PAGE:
When Passion Fades
Steve Jobs unexpectedly resigned as Apple CEO two days ago, and the Board of Directors immediately chose Tim Cook, then chief operating officer, as replacement. Much of the punditry about the transition is similar: Apple will remain the same Apple under Cook. This is misguided, wishful thinking.
Apple will change under Cook's leadership. Actually Apple already has changed. For about three years now, Jobs' influence on product development and marketing is less than it once was. The Apple faithful will slam me in comments or elsewhere for speaking such blasphemy. But, c`mon. The man is terribly ill -- clearly fighting for his life throughout much of 2009 and 2011.
As I more seriously review the 2.8 years since Jobs' January 2009 medical leave started, it's clear the aforementioned qualities are missing and other less-desirable ones present in Apple products. This reflects the limits of Jobs' involvement in the process -- at least the way he was able to be when in more robust health. There is a vitality gone from Apple's cofounder that many recent Apple products reflect, even as the company reaches its highest pinnacle of success ever. It's a cruel circumstance that a man who has had so much positive influence should be ravaged from the effects of cancer while still in his prime.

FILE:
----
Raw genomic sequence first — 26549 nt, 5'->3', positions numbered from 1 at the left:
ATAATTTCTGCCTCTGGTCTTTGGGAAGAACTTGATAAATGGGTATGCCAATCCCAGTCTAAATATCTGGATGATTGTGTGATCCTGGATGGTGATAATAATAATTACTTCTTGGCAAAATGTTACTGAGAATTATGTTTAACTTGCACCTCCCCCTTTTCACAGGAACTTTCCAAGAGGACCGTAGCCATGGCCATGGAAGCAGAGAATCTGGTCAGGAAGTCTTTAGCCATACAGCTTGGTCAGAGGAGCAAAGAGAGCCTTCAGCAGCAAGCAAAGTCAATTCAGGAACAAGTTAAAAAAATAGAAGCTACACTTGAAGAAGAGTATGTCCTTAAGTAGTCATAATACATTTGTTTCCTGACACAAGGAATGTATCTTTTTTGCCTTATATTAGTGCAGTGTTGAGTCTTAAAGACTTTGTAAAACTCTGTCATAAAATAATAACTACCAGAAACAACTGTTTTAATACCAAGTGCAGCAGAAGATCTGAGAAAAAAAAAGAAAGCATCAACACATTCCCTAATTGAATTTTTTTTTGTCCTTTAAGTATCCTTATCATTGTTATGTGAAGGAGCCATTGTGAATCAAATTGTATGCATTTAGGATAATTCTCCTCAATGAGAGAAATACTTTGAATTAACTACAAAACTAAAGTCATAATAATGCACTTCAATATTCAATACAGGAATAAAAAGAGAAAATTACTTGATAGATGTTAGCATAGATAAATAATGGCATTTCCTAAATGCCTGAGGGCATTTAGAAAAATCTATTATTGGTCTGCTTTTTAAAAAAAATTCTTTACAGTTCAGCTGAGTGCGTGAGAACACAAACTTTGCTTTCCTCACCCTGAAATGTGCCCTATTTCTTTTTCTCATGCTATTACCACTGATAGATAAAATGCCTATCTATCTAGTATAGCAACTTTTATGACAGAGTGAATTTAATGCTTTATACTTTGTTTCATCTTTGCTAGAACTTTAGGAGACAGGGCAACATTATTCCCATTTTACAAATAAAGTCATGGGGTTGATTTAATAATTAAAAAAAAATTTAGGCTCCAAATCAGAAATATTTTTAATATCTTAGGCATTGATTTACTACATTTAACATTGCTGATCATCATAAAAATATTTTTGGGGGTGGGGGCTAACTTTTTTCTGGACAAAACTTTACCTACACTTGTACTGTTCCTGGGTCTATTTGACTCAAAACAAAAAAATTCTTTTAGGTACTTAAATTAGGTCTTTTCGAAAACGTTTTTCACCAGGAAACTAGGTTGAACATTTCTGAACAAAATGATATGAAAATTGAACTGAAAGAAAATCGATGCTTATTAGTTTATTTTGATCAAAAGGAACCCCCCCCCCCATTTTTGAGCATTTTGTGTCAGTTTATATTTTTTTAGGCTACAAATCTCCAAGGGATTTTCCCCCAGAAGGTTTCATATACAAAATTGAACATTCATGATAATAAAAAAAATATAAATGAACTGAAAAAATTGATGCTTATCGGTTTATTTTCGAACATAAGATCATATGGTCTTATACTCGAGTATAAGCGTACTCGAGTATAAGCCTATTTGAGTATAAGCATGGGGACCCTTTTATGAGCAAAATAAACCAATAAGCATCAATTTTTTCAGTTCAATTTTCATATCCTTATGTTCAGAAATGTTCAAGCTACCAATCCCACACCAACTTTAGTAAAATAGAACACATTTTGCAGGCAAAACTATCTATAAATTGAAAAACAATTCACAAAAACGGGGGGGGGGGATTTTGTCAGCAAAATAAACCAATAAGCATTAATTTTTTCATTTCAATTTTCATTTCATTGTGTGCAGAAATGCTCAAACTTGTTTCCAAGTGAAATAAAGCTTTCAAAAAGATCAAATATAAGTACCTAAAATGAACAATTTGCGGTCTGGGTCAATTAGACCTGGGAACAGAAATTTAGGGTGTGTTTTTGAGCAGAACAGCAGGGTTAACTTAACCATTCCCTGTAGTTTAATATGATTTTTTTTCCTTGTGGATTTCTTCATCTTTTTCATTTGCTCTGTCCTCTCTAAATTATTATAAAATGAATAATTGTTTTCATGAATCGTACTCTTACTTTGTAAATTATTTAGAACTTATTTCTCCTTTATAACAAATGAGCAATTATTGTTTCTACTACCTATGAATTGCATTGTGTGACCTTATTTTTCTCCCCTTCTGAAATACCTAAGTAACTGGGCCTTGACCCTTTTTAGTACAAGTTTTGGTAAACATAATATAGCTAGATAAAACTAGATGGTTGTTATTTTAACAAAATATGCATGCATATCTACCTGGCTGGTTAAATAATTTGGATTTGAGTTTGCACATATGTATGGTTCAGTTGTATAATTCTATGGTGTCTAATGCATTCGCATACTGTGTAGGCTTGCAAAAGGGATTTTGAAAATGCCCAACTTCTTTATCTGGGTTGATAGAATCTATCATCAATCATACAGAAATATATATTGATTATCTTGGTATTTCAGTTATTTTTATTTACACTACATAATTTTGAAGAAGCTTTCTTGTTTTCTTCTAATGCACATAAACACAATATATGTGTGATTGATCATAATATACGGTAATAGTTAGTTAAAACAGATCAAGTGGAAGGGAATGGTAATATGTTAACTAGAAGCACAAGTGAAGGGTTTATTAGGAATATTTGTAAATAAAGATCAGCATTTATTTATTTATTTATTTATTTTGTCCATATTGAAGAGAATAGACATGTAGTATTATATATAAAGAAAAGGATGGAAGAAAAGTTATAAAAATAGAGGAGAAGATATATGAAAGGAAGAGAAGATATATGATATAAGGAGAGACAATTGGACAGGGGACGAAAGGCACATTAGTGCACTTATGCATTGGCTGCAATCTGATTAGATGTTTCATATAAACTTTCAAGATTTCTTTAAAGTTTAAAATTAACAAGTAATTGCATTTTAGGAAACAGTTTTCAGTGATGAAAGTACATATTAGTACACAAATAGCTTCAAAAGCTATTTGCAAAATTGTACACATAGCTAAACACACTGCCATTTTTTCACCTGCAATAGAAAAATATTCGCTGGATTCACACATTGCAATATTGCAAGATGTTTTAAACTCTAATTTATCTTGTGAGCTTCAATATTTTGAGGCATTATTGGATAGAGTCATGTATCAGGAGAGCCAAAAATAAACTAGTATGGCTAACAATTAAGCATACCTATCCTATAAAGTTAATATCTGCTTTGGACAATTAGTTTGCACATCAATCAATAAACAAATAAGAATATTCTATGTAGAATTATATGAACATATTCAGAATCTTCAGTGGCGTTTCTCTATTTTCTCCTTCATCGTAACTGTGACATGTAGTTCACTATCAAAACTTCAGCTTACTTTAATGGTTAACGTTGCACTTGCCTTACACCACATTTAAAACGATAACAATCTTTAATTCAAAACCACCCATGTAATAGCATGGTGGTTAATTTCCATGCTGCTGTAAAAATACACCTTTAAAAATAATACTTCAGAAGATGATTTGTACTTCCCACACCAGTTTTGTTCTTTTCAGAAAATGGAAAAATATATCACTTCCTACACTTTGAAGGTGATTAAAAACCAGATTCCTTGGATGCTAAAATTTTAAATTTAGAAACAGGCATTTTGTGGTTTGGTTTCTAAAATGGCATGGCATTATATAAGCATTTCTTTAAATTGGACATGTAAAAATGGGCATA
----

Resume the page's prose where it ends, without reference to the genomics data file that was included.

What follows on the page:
Kirk and Spock
Jobs and Cook couldn't be more different leaders. They're complimentary: The inspired visionary looking to bring good taste and understated design to otherwise complex products and the man responsible for getting them to market. Like James T. Kirk and Mr. Spock from "Star Trek". Kirk is the leader, the charismatic one. Spock is the empowering sidekick but not as effective leader. That's how I see Jobs and Cook.
Cook will competently lead Apple, as he has done for the better part of two years. He's honed Apple's supply chain to a science. Apple is a self-propelling machine now. But like Spock, Cook won't have the passion of Kirk. This will affect his ability to hold onto the team core to Jobs, such as product design genius Jony Ive.
Apple won't find feature compromises -- the kind good for keeping them in balance -- as easy in the post-Jobs-CEO world, either. Response to Final Cut Pro X is one example of that. Jobs had a knack for making people believe in his company's products, for clearly calling on real-world passion while making anyone and everyone willing to listen to feel good about Apple stuff. Apple products evoke emotional response, like few others in techdom. They are imbued by Jobs' passion and his ability to inspire others to design greatness or to give someone like Jony Ive freedom to bring true design genius to market.
Apple feels quite different to me now in 2011 than it did in 2008. It's all corporate now. Just dollars and cents on a ledger. What Jobs imbued already is gone, at least for me. I predict it will fade for many technophiles. But not anytime soon for the mass market of buyers, who are more influenced by what their friends and family use than by the aura of Steve Jobs.
His legendary "one more thing" was one last thing long ago.